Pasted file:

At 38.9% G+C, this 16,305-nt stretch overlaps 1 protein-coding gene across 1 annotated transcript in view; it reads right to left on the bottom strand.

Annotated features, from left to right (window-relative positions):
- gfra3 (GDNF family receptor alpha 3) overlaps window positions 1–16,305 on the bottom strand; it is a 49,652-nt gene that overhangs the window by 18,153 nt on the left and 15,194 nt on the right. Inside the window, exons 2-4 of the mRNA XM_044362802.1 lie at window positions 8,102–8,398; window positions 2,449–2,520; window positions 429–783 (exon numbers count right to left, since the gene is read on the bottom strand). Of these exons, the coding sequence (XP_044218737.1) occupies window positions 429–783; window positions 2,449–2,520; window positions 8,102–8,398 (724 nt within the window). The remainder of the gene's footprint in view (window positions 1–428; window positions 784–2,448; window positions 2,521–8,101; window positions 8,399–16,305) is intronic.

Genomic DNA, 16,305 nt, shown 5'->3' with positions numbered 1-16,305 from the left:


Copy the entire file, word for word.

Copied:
At 38.9% G+C, this 16,305-nt stretch overlaps 1 protein-coding gene across 1 annotated transcript in view; it reads right to left on the bottom strand.

Annotated features, from left to right (window-relative positions):
- gfra3 (GDNF family receptor alpha 3) overlaps window positions 1–16,305 on the bottom strand; it is a 49,652-nt gene that overhangs the window by 18,153 nt on the left and 15,194 nt on the right. Inside the window, exons 2-4 of the mRNA XM_044362802.1 lie at window positions 8,102–8,398; window positions 2,449–2,520; window positions 429–783 (exon numbers count right to left, since the gene is read on the bottom strand). Of these exons, the coding sequence (XP_044218737.1) occupies window positions 429–783; window positions 2,449–2,520; window positions 8,102–8,398 (724 nt within the window). The remainder of the gene's footprint in view (window positions 1–428; window positions 784–2,448; window positions 2,521–8,101; window positions 8,399–16,305) is intronic.

Genomic DNA, 16,305 nt, shown 5'->3' with positions numbered 1-16,305 from the left: